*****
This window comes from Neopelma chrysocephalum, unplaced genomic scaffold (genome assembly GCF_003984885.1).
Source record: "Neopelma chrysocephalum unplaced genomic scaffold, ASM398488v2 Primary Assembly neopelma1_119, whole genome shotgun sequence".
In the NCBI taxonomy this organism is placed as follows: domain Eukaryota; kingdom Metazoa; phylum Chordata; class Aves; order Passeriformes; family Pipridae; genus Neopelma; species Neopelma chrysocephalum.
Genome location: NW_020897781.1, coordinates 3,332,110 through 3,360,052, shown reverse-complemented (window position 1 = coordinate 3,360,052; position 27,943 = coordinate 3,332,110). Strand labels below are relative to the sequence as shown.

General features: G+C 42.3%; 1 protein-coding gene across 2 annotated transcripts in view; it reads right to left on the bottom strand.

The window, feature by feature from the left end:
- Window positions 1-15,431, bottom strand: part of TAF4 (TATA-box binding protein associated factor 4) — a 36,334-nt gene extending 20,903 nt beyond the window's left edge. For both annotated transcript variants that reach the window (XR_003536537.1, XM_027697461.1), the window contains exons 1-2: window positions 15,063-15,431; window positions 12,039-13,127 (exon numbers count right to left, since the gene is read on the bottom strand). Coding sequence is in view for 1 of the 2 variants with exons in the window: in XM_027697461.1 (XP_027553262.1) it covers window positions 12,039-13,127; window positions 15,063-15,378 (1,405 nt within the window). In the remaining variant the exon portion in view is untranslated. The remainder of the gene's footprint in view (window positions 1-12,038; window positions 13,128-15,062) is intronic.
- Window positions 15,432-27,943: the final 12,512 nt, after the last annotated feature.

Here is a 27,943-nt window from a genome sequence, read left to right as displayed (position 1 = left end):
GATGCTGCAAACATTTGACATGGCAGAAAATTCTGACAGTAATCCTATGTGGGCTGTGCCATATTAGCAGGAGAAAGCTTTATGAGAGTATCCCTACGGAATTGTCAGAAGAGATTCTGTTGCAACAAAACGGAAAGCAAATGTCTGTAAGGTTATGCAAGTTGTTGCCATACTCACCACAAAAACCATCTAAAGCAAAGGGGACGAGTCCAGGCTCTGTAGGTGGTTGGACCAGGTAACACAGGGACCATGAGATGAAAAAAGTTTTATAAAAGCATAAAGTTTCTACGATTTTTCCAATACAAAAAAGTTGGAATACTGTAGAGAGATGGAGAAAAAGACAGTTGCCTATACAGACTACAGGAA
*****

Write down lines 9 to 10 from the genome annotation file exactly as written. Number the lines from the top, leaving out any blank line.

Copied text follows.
Here is a 27,943-nt window from a genome sequence, read left to right as displayed (position 1 = left end):
GATGCTGCAAACATTTGACATGGCAGAAAATTCTGACAGTAATCCTATGTGGGCTGTGCCATATTAGCAGGAGAAAGCTTTATGAGAGTATCCCTACGGAATTGTCAGAAGAGATTCTGTTGCAACAAAACGGAAAGCAAATGTCTGTAAGGTTATGCAAGTTGTTGCCATACTCACCACAAAAACCATCTAAAGCAAAGGGGACGAGTCCAGGCTCTGTAGGTGGTTGGACCAGGTAACACAGGGACCATGAGATGAAAAAAGTTTTATAAAAGCATAAAGTTTCTACGATTTTTCCAATACAAAAAAGTTGGAATACTGTAGAGAGATGGAGAAAAAGACAGTTGCCTATACAGACTACAGGAA